The following is republished from the Design View #39.
Ah, you’ve got to love those wonderful geeks at Stanford.
Lock ’em in a room with a computer, a case of Red Bull, and two bags of Skittles, and they’ll invent Google before lunch, then go on to solve one of the most intractable problems of graphic design software in the afternoon.
Whatever you call it — Autotrace, Live Trace, PowerTRACE — the ability to convert bitmap images into vector artwork software has been around since at least Adobe
Streamline‘s release in the early 1990s. In fact, I remember spending hours experimenting with Streamline’s many dials and sliders trying to get the perfect result back in the day.
How often have I put the practice to work? Not often.
The problem was always twofold:
Problem A. The vector artwork produced was always spectacularly chaotic, inefficient and tangled — the design equivalent of spaghetti code —
and generally took much longer to clean up than it would have taken to draw the artwork from scratch.
With Creative Suite 2, Adobe mostly eliminated the first issue. LiveTrace now does a slick job at cookie-cutting its art into a single-layered, interlocking collection of vectors.
However, it’s taken the input of the Stanford geeks to finally nail the second issue.
Vector Magic is an online, Flash-powered tool designed to convert bitmaps to vectors. Operating it is a no-brainer — everything’s handled via a simple wizard.
Using Vector Magic
After uploading your GIF, PNG, or JPG, you need to answer four simple questions.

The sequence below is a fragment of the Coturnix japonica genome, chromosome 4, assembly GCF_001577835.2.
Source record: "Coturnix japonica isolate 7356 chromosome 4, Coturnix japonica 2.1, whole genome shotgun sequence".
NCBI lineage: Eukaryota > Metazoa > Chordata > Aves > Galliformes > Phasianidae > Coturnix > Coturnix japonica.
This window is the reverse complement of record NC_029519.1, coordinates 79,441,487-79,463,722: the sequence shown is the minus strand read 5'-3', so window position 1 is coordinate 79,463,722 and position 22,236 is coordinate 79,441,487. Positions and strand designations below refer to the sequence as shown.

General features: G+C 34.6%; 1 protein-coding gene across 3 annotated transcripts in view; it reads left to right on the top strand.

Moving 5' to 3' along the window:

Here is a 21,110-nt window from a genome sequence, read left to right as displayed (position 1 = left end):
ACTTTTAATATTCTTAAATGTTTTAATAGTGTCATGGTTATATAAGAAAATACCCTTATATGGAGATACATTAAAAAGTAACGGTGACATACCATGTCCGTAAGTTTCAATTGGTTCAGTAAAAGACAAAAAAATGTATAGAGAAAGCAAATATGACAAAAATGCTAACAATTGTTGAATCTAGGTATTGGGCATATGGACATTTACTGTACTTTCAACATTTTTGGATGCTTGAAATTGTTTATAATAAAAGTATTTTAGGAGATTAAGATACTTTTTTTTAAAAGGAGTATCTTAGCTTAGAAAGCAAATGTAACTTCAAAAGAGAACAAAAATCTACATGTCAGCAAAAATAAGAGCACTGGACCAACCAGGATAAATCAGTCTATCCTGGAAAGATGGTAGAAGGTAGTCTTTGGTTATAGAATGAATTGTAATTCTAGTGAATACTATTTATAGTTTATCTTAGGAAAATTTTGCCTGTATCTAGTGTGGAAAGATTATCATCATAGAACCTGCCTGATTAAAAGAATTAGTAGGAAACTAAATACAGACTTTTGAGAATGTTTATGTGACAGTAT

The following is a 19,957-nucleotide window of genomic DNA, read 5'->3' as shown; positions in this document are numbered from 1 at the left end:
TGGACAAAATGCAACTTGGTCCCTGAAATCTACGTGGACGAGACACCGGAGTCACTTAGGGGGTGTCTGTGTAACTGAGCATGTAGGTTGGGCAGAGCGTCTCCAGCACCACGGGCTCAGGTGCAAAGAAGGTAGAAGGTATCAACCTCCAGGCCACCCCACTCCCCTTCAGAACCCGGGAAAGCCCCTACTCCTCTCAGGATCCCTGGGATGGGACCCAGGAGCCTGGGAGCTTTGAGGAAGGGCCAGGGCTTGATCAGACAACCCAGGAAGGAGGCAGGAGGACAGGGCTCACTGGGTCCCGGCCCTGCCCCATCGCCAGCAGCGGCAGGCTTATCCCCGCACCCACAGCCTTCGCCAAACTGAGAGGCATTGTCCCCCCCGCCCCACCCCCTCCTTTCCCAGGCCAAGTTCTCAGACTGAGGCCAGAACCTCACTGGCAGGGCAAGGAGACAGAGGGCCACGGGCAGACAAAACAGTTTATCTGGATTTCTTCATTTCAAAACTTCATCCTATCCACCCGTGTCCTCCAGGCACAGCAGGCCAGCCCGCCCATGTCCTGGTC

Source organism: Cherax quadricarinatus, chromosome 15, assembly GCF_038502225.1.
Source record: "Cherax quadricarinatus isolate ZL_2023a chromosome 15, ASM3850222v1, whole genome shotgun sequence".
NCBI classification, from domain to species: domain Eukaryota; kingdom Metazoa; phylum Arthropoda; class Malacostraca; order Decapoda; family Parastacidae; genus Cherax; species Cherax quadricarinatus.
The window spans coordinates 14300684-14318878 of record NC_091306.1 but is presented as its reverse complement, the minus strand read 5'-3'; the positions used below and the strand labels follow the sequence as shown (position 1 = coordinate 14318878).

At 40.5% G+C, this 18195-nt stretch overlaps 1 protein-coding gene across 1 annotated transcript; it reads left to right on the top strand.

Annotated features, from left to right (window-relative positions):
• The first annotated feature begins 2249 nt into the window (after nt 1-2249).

1. What type of image is your original (i.e. photo, antialiased logo or non–antialiased logo)?
2. How degraded is your original?
Has your image been damaged or degraded by earlier compression?
3. Does your original image employ a limited color palette?
Obviously many logos get their power from the very limited range of colors they use, while photographic images depend on a more granular approach to color in order to maintain realism.
4. If so, which palette is best suited to the result you require?
The application gives you the option to either increase or reduce the color palette before processing begins.
At each step, Vector Magic makes an educated guess at the correct path to take, so if you’re unsure, accepting the defaults will work for most images.
When you’re happy with the set up, click Finish, and Vector Magic works its … er … magic!
To this point, there hasn’t been a whole lot to get excited about — the interface is more workman-like than elegant — but the results are simply breathtaking.
Smart companies like Adobe, Macromedia, and Corel have spent much time and money working on the bitmap-to-vector problem, but none have really got close to the perfection of this Stanford solution.
That’s a big statement, perhaps, but I stand by it. This is spectacular work!
Take a look at some of the examples and try some experiments yourself.
The impressive thing with this new process is that the Stanford guys seem to be employing some form of big picture mathematics — using an algorithm that’s able to spot the bigger, simpler vectors in the logo that are usually lost and scrambled beneath the artificial pixel grid.
Vector Magic seems to work to the theory that the simplest way of describing the largest area will most likely be the best way, too. In most cases, this is exactly how the designer was thinking when he or she created the original logo.
This means the shapes Vector Magic generates are not only flat and well-organized, but they are made up of far fewer points. The resulting vector shapes are naturally both more elegant to look at and infinitely easier to manually edit.
If that wasn’t enough, Vector Magic provides you with a suite of post-processing tools that let you edit, tune, and polish your output without leaving the browser.
When you’re satisfied with the result, you can download an EPS, SVG, or PNG version of your finished art.
Amazing work by very smart people!
And, of course, best of all, it’s free — as in “beer” and “love.”